How to keep your resolutions and cultivate fertile ground for changes that will last.

In a previous post, we examined a popular trend claiming that you create your own reality. I related it to a kind of magical thinking that first denies the reality of things “out there” and then insists that our thinking and perceptions create our reality.

But this trend should cause us to ask: can we change our current reality, the circumstances of our daily lives? Can we change ourselves, and if so, how do we do that?

Let’s take a look, especially now while New Year’s resolutions still dance in our heads.

The Christian vocation calls us to change

In our hearts, we are restless. This can motivate us to seek improvement, to rid ourselves of emotional and spiritual blocks, to become the best version of who we are meant to be.

In the Gospels, Jesus exhorts us to this kind of change many times over, such as,  “unless you become like little children…” or “unless you take up your cross and come after me…” Then there is the very intimidating, “Be perfect as your heavenly Father is perfect.”

We can change our reality, but first we have to change ourselves

In changing our reality, one of the first steps needed is hope—hope that the future can be different from your current reality. The second key is the recognition that you are in control and that your life is not determined by your current circumstances.

This does not mean that you can magically change your external circumstances, but that you are in control of your response to them. How you think about your circumstances, what you tell yourself about your abilities, your potential, and your future reality, will determine the outcome more than “willpower,” more than writing them down, or telling someone to hold you accountable.

People tend to focus attention on will-power when trying to make changes, and in terms of traditional virtues, self-control does have aspects of both fortitude and temperance.

Surprisingly, however, there is a significant amount of research documenting the limitations of “self control.” According to this study, practicing self-control even once makes it easier to do so again, but relying solely on will power “makes us more likely to give up altogether.”  

What might this mean in light of our desire to change and cooperate with the action of grace in our ongoing struggle to become more like Christ?

St. Ignatian examen plus positive psychology

Fr. Spitzer has covered the topic of moral conversion in multiple articles and lectures, and in this series of posts in which he reminds us of the importance of the Ignatian daily examen to become aware of faults and failings that we need to change:

First Point: To give thanks to God for the benefits received that day.

Second Point: To ask for the grace to know our sins and cast them out.

Third Point: To ask account of our soul from the hour that we rose up to the present Examen, hour by hour, or period by period.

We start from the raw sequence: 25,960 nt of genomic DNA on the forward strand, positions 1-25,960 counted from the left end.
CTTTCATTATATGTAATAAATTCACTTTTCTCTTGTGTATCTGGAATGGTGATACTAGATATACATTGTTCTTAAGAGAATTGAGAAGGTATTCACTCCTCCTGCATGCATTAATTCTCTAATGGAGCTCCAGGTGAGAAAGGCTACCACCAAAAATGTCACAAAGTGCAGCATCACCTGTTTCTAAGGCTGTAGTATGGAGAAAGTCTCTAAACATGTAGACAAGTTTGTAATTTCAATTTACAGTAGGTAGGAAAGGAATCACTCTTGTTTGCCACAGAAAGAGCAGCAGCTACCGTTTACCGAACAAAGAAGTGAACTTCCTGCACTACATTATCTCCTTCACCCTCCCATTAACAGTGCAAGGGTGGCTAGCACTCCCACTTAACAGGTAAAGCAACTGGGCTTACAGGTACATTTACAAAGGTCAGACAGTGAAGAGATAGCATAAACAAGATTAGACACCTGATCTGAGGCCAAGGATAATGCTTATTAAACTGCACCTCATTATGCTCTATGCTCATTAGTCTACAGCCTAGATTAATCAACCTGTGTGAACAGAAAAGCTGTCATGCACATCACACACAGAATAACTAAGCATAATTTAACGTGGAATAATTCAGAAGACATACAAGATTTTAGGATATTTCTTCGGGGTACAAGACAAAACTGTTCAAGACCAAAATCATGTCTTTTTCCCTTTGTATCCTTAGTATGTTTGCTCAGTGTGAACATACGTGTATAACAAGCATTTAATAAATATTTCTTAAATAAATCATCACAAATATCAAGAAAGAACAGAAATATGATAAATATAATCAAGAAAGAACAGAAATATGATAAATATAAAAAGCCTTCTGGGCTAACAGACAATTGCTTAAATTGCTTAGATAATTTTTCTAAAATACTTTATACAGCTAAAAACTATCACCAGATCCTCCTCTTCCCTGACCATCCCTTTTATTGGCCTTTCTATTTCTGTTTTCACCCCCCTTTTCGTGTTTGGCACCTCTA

Fourth Point: To ask pardon of God for the faults.

Fifth Point: To resolve to sin no more with the help of His grace.

Fr. Spitzer also points to the role of the subconscious mind as a significant part in the story of conversion. So often we want to change, but fail again and again. As pointed out above, self control might not be the issue. Why?

The subconscious mind contains the inner story we have embraced about ourselves, our abilities and our potential. The first task then is to change our subconscious “self-talk” or self-efficacy. Dr. Alfred Bandura, professor of psychology at Stanford University, defines this as “one’s belief in one’s ability to succeed in specific situations or accomplish a task.”

Applied to moral conversion, you choose the virtue that is opposed to the vice revealed by your daily examen, find a role model (one of the saints perhaps or Jesus Himself), and then visualize yourself practicing that virtue. The second technique, to affirm what you have visualized, requires you to put your chosen virtue into a positive affirmative sentence and repeat it to yourself. For examples and other helpful hints, Fr. Spitzer’s post here is invaluable.

Lastly, we can use spontaneous prayers to Jesus, Mary, and the saints asking for strength and inspiration to persist in our efforts to resist temptations and to become who God is calling us to be—an image of His Son.

Hope springs from eternity

Change is possible! The techniques of visualization and positive affirmations can be applied to many areas of our lives—even in helping us keep our New Year’s resolutions. But if we limit our thinking to material existence and block ourselves off from transcendent reality, this endless striving, this looking for “perfection,” can lead to a kind of existential despair. It may seem there is no meaning to our strivings, our sufferings, and our programs for improvement of ourselves and of society.

Longing for perfection

This very longing for perfection is telling us something about us: there is more to existence than the material world. No matter how successful or enlightened we become, our achievement of material happiness still leaves us hungry.

So Love entered the world, the Bread of Life, joining us in this broken, messy, chaotic, material world to show us how to live a good life here. We do this best by living now, through grace, within the eternal embrace of Triune Love and by sharing that love with others.

He came to give us life in abundance, to show us the truth about ourselves, and to point out the way Home. To help you start or continue the adventure of conversion, download this PDF on the 5 steps of the Ignatian examen plus the three steps added by Fr. Spitzer.

Read Also: 

Increasing Happiness Through the Exploration of Transcendence

The Best New Year’s Resolution

St. Ignatius on Overcoming Desolation

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